FOR IMMEDIATE RELEASE
>>Reorganization will focus resources and programs on artists and underserved communities
PORTLAND, ORE – The Regional Arts & Culture Council (RACC) today announced organization-wide changes to reflect a new vision and priorities. Under the new vision, RACC will continue its core grantmaking programs, public art projects and arts education while expanding its advocacy and fundraising programs with a deeper focus on reaching underserved communities. As part of the changes RACC will eliminate 5 positions that are currently vacant, lay off an additional 15 employees, and hire 15 new positions to support RACC’s new focus areas.
The rollout comes after a year of planning led by RACC’s executive director, Madison Cario, and with the support of the board of directors. Additionally, the proposed changes are responsive to the City of Portland’s audit of RACC in 2018 and the city’s current budget priorities. The changes are effective immediately.
“We take this transition very seriously and deeply appreciate the work of RACC employees, especially those leaving the organization. These changes respond to what we are seeing and hearing from our community, and position RACC to better serve our region today and in the future,” said RACC board chair Linda McGeady.
“When RACC connects artists with resources, opportunities and each other, our communities become stronger. We have a vision of establishing RACC as a champion for arts and culture locally, regionally, and nationally,” stated the City of Portland’s Arts Commissioner, Chloe Eudaly. “The organizational changes proposed by RACC will help us all better achieve that vision.”
Additional details about the restructure include:
• Enhancing public awareness and engaging community members in culture, creativity and the arts through strategic investments and partnerships
• Creating an advocacy team to make the case to the public and partners about the value of arts education and the city’s Arts Education and Access Fund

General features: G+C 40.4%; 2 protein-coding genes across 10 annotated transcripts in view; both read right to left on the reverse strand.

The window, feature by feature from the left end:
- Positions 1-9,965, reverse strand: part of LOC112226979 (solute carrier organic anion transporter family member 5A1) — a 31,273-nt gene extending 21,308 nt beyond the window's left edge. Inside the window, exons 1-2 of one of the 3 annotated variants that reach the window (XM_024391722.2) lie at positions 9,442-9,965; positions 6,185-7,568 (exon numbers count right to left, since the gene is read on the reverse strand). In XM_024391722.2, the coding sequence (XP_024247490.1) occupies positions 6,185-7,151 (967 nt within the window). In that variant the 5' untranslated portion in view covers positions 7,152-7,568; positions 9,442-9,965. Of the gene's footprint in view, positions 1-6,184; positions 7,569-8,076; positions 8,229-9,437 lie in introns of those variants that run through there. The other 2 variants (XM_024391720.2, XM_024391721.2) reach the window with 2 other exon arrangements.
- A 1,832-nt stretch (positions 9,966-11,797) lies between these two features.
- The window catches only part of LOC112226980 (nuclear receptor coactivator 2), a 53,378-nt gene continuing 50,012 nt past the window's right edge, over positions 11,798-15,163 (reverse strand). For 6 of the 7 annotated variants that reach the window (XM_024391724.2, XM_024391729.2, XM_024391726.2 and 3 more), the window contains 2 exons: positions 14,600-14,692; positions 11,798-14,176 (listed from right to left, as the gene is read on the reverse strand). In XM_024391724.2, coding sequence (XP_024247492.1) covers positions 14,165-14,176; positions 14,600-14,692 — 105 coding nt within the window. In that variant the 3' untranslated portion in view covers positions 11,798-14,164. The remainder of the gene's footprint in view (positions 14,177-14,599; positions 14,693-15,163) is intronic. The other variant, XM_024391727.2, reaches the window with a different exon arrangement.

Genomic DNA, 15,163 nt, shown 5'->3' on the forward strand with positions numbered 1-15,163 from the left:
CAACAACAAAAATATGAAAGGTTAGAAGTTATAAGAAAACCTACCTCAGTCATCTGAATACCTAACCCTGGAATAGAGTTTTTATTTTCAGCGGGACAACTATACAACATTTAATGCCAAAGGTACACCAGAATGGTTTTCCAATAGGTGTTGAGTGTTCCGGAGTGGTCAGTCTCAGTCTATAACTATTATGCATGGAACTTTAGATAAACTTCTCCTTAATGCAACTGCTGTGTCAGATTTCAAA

• Increasing engagement in public art projects and collections, grantmaking and other publicly-funded arts programs and investments managed by RACC
• Demonstrating how the arts build livable communities by connecting to politics, education, economics, development, planning, and civic engagement
• Strengthening relationships with regional elected officials and policymakers at all governmental levels
• Advancing racial equity, diversity, inclusion and access both within the organization and in our work with community partners
• Better measuring and demonstrating the benefits to residents of investments in public art, arts education, arts and culture organizations and individual artists
• Applying best practices from around the country to measure public participation in and perception of the arts as a means of gauging effectiveness and making improvements.
“To achieve this vision, RACC needs to become more fiscally sustainable, diversify our funding sources and streamline our organization,” stated Cario, who took the helm of RACC one year ago following an 18-month national search. They added, “I’m excited to see what we can do when we focus on incubating new ideas, innovating the role of an arts council in today’s world. I am inspired by our staff and board’s commitment to ensuring the arts are accessible to everyone in our community.” The detailed plan was presented this week by Cario to community partners, city officials, board members and staff outlining the changes and reasons. Changes include:
• Shoring up or eliminating unsustainable cost centers – including sunsetting RACC’s workplace giving program
• Moving management of The Right Brain Initiative, an arts integration program, to RACC’s long-time partner Young Audiences of Oregon & SW Washington, a nonprofit organization
• Creating a dedicated development team at RACC with clear fundraising goals to help increase and diversify revenue
• Better leveraging public dollars to secure new national and local funding
• Reorganizing staff positions to align with organizational changes, simplifying work groups and reporting relationships.
RACC’s year-end report was released in December, highlighting accomplishments in 2019 and celebrating the artists, arts workers and arts educators who make our community stronger. RACC will present its next “State of the Arts” report to the Portland City Council on February 27 at 2:00 p.m.
For more information, contact Heather Nelson Kent at firstname.lastname@example.org or by phone 503-823-5426 or mobile 503-860-6145.
The Regional Arts & Culture Council is a local arts agency serving 1.8 million residents in the Portland, Oregon metro region including Clackamas, Multnomah and Washington counties. RACC provides grants and technical assistance for artists and nonprofit organizations, with more than 5,000 grants totaling $44 million in the past two decades. RACC also manages a widely-celebrated public art collection of more than 2,200 artworks for the City of Portland and Multnomah County; conducts employee giving campaigns that have raised more than $8.5 million for local arts organizations since 2007; organizes networking events, forums and workshops; and integrates the arts into the broader curriculum for K-8 students through The Right Brain Initiative, serving more than 27,000 students a year. Online at www.racc.org.
MEDIA CONTACT: Heather Nelson Kent, Communications Manager, email@example.com, 503.823.5426